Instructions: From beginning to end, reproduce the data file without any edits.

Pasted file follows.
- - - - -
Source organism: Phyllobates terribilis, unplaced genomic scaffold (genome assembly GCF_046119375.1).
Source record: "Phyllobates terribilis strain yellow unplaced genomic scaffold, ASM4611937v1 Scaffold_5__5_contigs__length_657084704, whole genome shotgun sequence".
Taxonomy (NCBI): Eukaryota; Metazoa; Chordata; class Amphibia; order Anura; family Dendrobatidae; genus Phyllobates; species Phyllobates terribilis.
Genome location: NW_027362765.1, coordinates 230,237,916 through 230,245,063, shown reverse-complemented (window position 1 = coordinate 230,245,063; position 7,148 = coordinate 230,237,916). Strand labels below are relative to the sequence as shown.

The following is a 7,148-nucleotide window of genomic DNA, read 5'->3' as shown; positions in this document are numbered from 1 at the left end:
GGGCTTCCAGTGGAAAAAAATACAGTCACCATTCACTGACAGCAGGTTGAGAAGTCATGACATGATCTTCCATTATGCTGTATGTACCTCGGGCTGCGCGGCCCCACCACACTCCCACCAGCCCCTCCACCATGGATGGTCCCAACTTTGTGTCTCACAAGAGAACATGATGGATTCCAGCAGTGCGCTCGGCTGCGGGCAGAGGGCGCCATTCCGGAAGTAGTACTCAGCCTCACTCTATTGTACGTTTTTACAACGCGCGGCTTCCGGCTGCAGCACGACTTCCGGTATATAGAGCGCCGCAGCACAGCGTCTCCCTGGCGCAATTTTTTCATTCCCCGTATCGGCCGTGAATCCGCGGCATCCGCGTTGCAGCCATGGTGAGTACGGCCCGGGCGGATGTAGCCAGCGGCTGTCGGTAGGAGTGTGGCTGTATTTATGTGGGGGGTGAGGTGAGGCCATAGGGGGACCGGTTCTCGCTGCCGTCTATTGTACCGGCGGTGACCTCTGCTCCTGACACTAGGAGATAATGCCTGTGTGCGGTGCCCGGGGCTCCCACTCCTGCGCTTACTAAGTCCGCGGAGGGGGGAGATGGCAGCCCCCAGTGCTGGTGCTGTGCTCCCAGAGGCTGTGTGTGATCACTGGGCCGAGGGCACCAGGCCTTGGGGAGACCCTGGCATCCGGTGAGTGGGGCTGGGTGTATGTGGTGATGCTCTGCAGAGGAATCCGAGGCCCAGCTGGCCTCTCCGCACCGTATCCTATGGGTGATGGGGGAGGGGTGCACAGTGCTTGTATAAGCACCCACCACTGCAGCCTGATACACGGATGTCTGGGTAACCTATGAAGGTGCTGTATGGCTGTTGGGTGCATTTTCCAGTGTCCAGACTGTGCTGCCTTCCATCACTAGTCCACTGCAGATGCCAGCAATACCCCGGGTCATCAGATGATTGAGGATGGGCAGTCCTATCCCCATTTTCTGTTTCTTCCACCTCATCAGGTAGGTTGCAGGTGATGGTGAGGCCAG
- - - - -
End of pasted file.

Source organism: Phyllobates terribilis, unplaced genomic scaffold (genome assembly GCF_046119375.1).
Source record: "Phyllobates terribilis strain yellow unplaced genomic scaffold, ASM4611937v1 Scaffold_5__5_contigs__length_657084704, whole genome shotgun sequence".
Taxonomy (NCBI): Eukaryota; Metazoa; Chordata; class Amphibia; order Anura; family Dendrobatidae; genus Phyllobates; species Phyllobates terribilis.
Genome location: NW_027362765.1, coordinates 230,237,916 through 230,245,063, shown reverse-complemented (window position 1 = coordinate 230,245,063; position 7,148 = coordinate 230,237,916). Strand labels below are relative to the sequence as shown.

The following is a 7,148-nucleotide window of genomic DNA, read 5'->3' as shown; positions in this document are numbered from 1 at the left end:
GGGCTTCCAGTGGAAAAAAATACAGTCACCATTCACTGACAGCAGGTTGAGAAGTCATGACATGATCTTCCATTATGCTGTATGTACCTCGGGCTGCGCGGCCCCACCACACTCCCACCAGCCCCTCCACCATGGATGGTCCCAACTTTGTGTCTCACAAGAGAACATGATGGATTCCAGCAGTGCGCTCGGCTGCGGGCAGAGGGCGCCATTCCGGAAGTAGTACTCAGCCTCACTCTATTGTACGTTTTTACAACGCGCGGCTTCCGGCTGCAGCACGACTTCCGGTATATAGAGCGCCGCAGCACAGCGTCTCCCTGGCGCAATTTTTTCATTCCCCGTATCGGCCGTGAATCCGCGGCATCCGCGTTGCAGCCATGGTGAGTACGGCCCGGGCGGATGTAGCCAGCGGCTGTCGGTAGGAGTGTGGCTGTATTTATGTGGGGGGTGAGGTGAGGCCATAGGGGGACCGGTTCTCGCTGCCGTCTATTGTACCGGCGGTGACCTCTGCTCCTGACACTAGGAGATAATGCCTGTGTGCGGTGCCCGGGGCTCCCACTCCTGCGCTTACTAAGTCCGCGGAGGGGGGAGATGGCAGCCCCCAGTGCTGGTGCTGTGCTCCCAGAGGCTGTGTGTGATCACTGGGCCGAGGGCACCAGGCCTTGGGGAGACCCTGGCATCCGGTGAGTGGGGCTGGGTGTATGTGGTGATGCTCTGCAGAGGAATCCGAGGCCCAGCTGGCCTCTCCGCACCGTATCCTATGGGTGATGGGGGAGGGGTGCACAGTGCTTGTATAAGCACCCACCACTGCAGCCTGATACACGGATGTCTGGGTAACCTATGAAGGTGCTGTATGGCTGTTGGGTGCATTTTCCAGTGTCCAGACTGTGCTGCCTTCCATCACTAGTCCACTGCAGATGCCAGCAATACCCCGGGTCATCAGATGATTGAGGATGGGCAGTCCTATCCCCATTTTCTGTTTCTTCCACCTCATCAGGTAGGTTGCAGGTGATGGTGAGGCCAG